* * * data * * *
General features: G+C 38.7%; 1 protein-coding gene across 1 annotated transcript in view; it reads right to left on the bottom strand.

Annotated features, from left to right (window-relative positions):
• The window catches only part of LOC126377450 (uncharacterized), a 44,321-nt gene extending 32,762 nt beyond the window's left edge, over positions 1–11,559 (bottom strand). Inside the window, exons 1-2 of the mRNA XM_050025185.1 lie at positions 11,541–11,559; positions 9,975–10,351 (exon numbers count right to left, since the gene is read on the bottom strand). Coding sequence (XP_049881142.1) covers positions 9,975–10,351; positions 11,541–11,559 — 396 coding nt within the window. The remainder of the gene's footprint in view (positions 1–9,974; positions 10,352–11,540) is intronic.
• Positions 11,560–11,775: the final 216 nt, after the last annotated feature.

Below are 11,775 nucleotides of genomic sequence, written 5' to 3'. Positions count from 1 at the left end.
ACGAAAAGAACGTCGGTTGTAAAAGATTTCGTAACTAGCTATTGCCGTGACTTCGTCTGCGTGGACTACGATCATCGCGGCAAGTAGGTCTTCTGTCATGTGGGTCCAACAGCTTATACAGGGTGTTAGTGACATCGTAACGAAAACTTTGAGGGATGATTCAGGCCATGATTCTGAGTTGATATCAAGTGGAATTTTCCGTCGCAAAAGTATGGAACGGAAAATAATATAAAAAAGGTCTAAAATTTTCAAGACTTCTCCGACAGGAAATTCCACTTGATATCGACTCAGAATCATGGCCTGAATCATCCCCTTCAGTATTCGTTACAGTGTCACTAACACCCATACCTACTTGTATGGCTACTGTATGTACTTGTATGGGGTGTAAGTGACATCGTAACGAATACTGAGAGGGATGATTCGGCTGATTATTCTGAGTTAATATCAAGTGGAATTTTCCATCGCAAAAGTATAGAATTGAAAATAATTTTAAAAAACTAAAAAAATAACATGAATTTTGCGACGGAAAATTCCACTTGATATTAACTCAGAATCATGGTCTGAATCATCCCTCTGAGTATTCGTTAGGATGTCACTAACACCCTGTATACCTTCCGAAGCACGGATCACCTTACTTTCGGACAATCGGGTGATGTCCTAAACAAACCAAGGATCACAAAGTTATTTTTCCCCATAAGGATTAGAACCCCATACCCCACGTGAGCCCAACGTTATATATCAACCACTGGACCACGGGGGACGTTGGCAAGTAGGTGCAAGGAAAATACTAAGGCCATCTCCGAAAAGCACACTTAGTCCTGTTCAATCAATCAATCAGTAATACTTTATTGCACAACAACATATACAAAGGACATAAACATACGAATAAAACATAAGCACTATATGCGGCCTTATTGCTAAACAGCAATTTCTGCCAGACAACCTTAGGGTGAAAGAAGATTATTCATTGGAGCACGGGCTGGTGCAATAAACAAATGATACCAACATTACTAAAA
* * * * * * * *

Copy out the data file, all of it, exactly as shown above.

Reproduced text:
General features: G+C 38.7%; 1 protein-coding gene across 1 annotated transcript in view; it reads right to left on the bottom strand.

Annotated features, from left to right (window-relative positions):
• The window catches only part of LOC126377450 (uncharacterized), a 44,321-nt gene extending 32,762 nt beyond the window's left edge, over positions 1–11,559 (bottom strand). Inside the window, exons 1-2 of the mRNA XM_050025185.1 lie at positions 11,541–11,559; positions 9,975–10,351 (exon numbers count right to left, since the gene is read on the bottom strand). Coding sequence (XP_049881142.1) covers positions 9,975–10,351; positions 11,541–11,559 — 396 coding nt within the window. The remainder of the gene's footprint in view (positions 1–9,974; positions 10,352–11,540) is intronic.
• Positions 11,560–11,775: the final 216 nt, after the last annotated feature.

Below are 11,775 nucleotides of genomic sequence, written 5' to 3'. Positions count from 1 at the left end.
ACGAAAAGAACGTCGGTTGTAAAAGATTTCGTAACTAGCTATTGCCGTGACTTCGTCTGCGTGGACTACGATCATCGCGGCAAGTAGGTCTTCTGTCATGTGGGTCCAACAGCTTATACAGGGTGTTAGTGACATCGTAACGAAAACTTTGAGGGATGATTCAGGCCATGATTCTGAGTTGATATCAAGTGGAATTTTCCGTCGCAAAAGTATGGAACGGAAAATAATATAAAAAAGGTCTAAAATTTTCAAGACTTCTCCGACAGGAAATTCCACTTGATATCGACTCAGAATCATGGCCTGAATCATCCCCTTCAGTATTCGTTACAGTGTCACTAACACCCATACCTACTTGTATGGCTACTGTATGTACTTGTATGGGGTGTAAGTGACATCGTAACGAATACTGAGAGGGATGATTCGGCTGATTATTCTGAGTTAATATCAAGTGGAATTTTCCATCGCAAAAGTATAGAATTGAAAATAATTTTAAAAAACTAAAAAAATAACATGAATTTTGCGACGGAAAATTCCACTTGATATTAACTCAGAATCATGGTCTGAATCATCCCTCTGAGTATTCGTTAGGATGTCACTAACACCCTGTATACCTTCCGAAGCACGGATCACCTTACTTTCGGACAATCGGGTGATGTCCTAAACAAACCAAGGATCACAAAGTTATTTTTCCCCATAAGGATTAGAACCCCATACCCCACGTGAGCCCAACGTTATATATCAACCACTGGACCACGGGGGACGTTGGCAAGTAGGTGCAAGGAAAATACTAAGGCCATCTCCGAAAAGCACACTTAGTCCTGTTCAATCAATCAATCAGTAATACTTTATTGCACAACAACATATACAAAGGACATAAACATACGAATAAAACATAAGCACTATATGCGGCCTTATTGCTAAACAGCAATTTCTGCCAGACAACCTTAGGGTGAAAGAAGATTATTCATTGGAGCACGGGCTGGTGCAATAAACAAATGATACCAACATTACTAAAA